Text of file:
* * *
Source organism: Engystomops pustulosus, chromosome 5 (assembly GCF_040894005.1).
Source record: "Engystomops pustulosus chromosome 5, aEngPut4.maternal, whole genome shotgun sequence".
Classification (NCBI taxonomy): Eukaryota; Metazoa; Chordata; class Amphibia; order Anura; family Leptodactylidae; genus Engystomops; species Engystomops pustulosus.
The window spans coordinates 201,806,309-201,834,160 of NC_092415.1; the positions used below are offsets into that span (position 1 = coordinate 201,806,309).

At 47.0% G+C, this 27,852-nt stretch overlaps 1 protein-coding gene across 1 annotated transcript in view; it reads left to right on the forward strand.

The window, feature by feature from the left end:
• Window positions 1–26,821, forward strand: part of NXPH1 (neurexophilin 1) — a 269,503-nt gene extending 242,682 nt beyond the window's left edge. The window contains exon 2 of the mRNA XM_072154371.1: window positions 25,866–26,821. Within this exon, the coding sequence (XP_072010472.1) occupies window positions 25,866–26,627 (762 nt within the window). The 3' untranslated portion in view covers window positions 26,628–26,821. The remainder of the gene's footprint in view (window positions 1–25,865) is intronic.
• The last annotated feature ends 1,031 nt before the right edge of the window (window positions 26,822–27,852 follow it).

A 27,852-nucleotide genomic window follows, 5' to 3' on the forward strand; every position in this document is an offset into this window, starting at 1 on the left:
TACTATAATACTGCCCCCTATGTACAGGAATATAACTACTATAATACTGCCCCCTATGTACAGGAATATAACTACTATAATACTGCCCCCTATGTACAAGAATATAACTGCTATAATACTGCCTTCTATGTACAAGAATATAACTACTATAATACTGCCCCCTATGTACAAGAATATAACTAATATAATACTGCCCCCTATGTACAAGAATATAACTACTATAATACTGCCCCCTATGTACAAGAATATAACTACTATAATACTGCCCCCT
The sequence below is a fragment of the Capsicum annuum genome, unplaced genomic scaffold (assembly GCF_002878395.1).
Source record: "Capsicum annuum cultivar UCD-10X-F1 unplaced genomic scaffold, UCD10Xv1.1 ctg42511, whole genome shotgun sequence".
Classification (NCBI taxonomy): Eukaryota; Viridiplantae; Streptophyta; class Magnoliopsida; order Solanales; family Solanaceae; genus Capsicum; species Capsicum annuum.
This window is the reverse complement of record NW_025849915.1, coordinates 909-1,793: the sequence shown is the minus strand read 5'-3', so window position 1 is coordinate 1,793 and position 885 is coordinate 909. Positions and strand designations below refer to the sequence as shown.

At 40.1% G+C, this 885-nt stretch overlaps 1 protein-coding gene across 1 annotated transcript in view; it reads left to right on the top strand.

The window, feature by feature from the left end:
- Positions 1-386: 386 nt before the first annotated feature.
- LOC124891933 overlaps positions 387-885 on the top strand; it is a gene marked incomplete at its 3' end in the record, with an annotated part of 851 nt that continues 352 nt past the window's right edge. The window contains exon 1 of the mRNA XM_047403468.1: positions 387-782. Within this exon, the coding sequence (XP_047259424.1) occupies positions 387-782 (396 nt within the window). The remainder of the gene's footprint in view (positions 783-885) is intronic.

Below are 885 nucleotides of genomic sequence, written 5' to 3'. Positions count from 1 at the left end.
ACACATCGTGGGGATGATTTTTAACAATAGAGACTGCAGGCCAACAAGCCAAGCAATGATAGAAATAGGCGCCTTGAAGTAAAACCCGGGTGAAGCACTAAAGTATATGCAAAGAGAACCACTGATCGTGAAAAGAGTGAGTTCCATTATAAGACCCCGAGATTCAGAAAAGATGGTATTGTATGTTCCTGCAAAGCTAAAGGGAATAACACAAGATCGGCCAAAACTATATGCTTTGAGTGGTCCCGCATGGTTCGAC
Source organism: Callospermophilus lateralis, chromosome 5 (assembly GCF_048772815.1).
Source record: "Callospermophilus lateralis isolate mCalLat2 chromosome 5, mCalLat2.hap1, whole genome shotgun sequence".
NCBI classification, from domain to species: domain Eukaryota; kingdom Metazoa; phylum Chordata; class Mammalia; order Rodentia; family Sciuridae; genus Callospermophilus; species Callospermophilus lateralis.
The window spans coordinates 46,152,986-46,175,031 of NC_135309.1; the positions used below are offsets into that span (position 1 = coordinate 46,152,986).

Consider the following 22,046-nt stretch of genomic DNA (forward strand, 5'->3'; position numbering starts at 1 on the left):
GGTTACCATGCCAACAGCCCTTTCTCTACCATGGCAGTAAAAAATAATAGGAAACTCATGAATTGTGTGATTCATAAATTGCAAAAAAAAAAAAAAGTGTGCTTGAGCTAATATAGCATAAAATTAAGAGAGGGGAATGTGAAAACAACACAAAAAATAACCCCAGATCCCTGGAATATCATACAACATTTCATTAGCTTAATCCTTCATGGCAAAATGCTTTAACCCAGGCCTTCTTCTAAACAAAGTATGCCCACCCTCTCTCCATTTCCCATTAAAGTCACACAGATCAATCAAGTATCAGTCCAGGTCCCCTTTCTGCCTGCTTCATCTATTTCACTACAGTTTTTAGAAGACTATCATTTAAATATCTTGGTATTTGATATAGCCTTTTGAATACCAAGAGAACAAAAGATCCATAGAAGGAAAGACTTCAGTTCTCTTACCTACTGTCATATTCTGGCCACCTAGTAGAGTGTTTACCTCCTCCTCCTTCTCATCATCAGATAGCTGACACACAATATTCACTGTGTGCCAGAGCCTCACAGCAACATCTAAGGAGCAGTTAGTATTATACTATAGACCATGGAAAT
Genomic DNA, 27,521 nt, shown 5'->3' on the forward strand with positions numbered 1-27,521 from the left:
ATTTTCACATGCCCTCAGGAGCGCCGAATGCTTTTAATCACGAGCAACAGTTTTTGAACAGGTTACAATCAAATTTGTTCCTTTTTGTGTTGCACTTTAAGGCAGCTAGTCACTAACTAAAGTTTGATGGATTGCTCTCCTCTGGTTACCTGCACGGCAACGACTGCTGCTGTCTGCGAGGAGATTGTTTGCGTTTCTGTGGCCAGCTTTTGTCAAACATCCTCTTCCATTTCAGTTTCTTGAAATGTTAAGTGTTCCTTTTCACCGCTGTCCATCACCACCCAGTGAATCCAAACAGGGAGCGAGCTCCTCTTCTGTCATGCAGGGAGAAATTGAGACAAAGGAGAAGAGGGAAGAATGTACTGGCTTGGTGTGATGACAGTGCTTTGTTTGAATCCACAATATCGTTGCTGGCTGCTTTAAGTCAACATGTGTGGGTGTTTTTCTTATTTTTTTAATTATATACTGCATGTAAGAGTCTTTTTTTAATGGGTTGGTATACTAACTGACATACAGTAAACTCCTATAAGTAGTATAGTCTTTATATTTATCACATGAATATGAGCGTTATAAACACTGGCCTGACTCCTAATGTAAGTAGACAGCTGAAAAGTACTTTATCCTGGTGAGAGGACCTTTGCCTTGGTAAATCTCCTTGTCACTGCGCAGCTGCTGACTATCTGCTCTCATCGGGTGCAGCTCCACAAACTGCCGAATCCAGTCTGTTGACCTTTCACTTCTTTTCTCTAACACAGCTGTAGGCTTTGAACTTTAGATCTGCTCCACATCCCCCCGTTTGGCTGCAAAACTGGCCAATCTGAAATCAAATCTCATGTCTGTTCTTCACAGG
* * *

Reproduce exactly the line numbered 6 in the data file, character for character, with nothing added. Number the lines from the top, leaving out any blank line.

The window, feature by feature from the left end: